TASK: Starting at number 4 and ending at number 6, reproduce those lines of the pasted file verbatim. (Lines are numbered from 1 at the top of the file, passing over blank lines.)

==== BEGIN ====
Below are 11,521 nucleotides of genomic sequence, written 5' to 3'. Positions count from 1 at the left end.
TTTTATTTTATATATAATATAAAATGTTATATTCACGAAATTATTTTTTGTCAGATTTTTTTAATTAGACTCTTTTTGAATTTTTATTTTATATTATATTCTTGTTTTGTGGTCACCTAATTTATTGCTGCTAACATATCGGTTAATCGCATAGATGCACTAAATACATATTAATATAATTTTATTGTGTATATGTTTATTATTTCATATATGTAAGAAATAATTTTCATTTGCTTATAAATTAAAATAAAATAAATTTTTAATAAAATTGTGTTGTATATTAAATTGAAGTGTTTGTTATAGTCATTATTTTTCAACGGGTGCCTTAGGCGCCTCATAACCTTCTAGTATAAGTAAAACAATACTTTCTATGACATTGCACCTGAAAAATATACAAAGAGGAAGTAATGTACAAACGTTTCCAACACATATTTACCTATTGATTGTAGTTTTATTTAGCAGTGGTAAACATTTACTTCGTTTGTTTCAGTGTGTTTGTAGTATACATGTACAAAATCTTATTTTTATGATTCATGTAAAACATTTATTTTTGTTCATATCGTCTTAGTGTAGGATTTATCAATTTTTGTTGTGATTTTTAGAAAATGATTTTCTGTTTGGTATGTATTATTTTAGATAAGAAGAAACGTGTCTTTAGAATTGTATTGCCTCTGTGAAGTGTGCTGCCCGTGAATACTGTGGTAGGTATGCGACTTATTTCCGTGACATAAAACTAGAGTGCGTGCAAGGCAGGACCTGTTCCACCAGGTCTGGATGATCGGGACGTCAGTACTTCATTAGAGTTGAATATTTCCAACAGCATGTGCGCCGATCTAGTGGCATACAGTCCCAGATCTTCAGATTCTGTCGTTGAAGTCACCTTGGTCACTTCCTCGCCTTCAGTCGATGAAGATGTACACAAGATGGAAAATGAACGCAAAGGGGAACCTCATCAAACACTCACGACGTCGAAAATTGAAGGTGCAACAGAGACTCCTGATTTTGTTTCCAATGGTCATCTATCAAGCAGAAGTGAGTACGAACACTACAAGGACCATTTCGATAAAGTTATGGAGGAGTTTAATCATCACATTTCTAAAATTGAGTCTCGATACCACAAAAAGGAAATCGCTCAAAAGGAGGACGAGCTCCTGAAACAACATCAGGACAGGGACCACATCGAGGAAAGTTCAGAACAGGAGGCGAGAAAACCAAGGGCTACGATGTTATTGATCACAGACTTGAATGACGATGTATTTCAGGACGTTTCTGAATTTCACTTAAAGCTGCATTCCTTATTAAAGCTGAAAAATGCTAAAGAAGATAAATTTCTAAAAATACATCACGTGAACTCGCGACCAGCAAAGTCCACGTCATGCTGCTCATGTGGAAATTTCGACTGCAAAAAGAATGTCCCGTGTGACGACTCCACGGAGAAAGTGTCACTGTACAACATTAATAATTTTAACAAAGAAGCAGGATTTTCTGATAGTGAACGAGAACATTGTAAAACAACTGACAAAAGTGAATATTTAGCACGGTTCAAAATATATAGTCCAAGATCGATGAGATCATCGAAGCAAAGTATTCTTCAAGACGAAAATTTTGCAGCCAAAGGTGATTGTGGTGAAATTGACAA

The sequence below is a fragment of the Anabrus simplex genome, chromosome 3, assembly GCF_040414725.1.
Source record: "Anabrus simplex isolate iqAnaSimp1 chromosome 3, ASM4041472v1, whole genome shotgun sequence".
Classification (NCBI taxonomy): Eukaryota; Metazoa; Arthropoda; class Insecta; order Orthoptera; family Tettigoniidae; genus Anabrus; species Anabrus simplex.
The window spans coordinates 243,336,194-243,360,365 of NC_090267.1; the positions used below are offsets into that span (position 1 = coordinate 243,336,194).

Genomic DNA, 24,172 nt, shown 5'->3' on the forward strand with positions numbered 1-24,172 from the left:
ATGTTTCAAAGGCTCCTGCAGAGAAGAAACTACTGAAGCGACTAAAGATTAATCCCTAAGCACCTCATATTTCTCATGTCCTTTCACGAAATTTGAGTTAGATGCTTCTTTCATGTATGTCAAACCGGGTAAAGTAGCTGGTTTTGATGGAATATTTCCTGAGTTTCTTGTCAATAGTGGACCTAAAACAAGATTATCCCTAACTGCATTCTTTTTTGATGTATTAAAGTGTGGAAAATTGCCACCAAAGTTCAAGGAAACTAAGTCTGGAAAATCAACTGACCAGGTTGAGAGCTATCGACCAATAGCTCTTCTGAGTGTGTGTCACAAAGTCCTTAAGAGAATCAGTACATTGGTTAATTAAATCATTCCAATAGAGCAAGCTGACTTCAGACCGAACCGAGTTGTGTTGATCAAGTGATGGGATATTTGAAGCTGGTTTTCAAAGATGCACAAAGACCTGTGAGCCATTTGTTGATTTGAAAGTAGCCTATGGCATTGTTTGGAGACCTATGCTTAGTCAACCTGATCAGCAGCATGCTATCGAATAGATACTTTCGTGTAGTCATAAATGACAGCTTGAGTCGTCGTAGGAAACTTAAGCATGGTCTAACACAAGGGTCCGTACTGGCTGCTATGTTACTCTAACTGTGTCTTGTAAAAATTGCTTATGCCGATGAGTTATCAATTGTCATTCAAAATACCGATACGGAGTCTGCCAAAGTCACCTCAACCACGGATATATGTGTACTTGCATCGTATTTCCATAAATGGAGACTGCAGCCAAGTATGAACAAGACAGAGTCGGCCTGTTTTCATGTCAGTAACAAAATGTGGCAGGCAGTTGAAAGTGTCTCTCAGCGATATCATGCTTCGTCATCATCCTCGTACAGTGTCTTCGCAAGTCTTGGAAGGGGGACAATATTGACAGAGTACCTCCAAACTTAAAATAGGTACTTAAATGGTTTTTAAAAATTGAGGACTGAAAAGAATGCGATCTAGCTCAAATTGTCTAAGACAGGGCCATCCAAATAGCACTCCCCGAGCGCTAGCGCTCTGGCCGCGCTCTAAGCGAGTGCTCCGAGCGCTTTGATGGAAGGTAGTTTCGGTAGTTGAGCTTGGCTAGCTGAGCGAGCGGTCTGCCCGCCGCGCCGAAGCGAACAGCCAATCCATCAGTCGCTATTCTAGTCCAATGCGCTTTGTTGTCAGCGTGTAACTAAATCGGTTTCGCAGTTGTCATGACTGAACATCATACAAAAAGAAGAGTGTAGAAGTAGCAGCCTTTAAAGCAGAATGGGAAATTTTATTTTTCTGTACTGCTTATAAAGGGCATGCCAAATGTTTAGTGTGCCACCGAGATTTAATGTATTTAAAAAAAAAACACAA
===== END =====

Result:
Source record: "Anabrus simplex isolate iqAnaSimp1 chromosome 3, ASM4041472v1, whole genome shotgun sequence".
Classification (NCBI taxonomy): Eukaryota; Metazoa; Arthropoda; class Insecta; order Orthoptera; family Tettigoniidae; genus Anabrus; species Anabrus simplex.
The window spans coordinates 243,336,194-243,360,365 of NC_090267.1; the positions used below are offsets into that span (position 1 = coordinate 243,336,194).